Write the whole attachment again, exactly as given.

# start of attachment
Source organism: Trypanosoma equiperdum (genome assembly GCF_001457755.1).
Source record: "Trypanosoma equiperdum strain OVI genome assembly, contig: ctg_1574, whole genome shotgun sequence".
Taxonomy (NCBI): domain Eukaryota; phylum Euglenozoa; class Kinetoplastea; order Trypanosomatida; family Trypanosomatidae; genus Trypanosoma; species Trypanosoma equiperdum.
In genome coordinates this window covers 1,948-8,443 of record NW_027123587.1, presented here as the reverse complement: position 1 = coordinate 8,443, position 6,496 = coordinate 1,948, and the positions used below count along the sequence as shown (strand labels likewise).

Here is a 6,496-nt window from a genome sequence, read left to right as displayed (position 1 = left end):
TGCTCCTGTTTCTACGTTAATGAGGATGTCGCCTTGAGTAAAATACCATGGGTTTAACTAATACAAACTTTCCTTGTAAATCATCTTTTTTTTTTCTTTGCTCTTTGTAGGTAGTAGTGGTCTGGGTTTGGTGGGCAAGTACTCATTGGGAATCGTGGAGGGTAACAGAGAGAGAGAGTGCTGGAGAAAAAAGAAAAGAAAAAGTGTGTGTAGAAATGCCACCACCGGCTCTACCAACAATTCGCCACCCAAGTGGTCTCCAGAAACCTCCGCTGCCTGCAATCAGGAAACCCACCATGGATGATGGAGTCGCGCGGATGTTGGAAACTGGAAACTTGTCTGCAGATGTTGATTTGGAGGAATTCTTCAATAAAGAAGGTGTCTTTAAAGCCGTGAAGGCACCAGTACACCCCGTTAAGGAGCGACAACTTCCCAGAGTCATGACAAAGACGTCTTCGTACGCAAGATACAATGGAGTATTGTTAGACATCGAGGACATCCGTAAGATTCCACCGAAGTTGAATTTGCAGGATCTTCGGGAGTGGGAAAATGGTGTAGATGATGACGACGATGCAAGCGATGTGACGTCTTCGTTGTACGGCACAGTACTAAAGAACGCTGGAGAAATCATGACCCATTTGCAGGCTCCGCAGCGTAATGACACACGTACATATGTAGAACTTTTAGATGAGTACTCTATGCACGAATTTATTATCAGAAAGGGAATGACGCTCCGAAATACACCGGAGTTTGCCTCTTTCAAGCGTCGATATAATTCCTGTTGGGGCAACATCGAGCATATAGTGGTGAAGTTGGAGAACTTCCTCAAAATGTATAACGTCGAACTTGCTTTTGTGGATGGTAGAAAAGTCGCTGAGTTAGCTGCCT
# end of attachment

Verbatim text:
Source organism: Trypanosoma equiperdum (genome assembly GCF_001457755.1).
Source record: "Trypanosoma equiperdum strain OVI genome assembly, contig: ctg_1574, whole genome shotgun sequence".
Taxonomy (NCBI): domain Eukaryota; phylum Euglenozoa; class Kinetoplastea; order Trypanosomatida; family Trypanosomatidae; genus Trypanosoma; species Trypanosoma equiperdum.
In genome coordinates this window covers 1,948-8,443 of record NW_027123587.1, presented here as the reverse complement: position 1 = coordinate 8,443, position 6,496 = coordinate 1,948, and the positions used below count along the sequence as shown (strand labels likewise).

Here is a 6,496-nt window from a genome sequence, read left to right as displayed (position 1 = left end):
TGCTCCTGTTTCTACGTTAATGAGGATGTCGCCTTGAGTAAAATACCATGGGTTTAACTAATACAAACTTTCCTTGTAAATCATCTTTTTTTTTTCTTTGCTCTTTGTAGGTAGTAGTGGTCTGGGTTTGGTGGGCAAGTACTCATTGGGAATCGTGGAGGGTAACAGAGAGAGAGAGTGCTGGAGAAAAAAGAAAAGAAAAAGTGTGTGTAGAAATGCCACCACCGGCTCTACCAACAATTCGCCACCCAAGTGGTCTCCAGAAACCTCCGCTGCCTGCAATCAGGAAACCCACCATGGATGATGGAGTCGCGCGGATGTTGGAAACTGGAAACTTGTCTGCAGATGTTGATTTGGAGGAATTCTTCAATAAAGAAGGTGTCTTTAAAGCCGTGAAGGCACCAGTACACCCCGTTAAGGAGCGACAACTTCCCAGAGTCATGACAAAGACGTCTTCGTACGCAAGATACAATGGAGTATTGTTAGACATCGAGGACATCCGTAAGATTCCACCGAAGTTGAATTTGCAGGATCTTCGGGAGTGGGAAAATGGTGTAGATGATGACGACGATGCAAGCGATGTGACGTCTTCGTTGTACGGCACAGTACTAAAGAACGCTGGAGAAATCATGACCCATTTGCAGGCTCCGCAGCGTAATGACACACGTACATATGTAGAACTTTTAGATGAGTACTCTATGCACGAATTTATTATCAGAAAGGGAATGACGCTCCGAAATACACCGGAGTTTGCCTCTTTCAAGCGTCGATATAATTCCTGTTGGGGCAACATCGAGCATATAGTGGTGAAGTTGGAGAACTTCCTCAAAATGTATAACGTCGAACTTGCTTTTGTGGATGGTAGAAAAGTCGCTGAGTTAGCTGCCT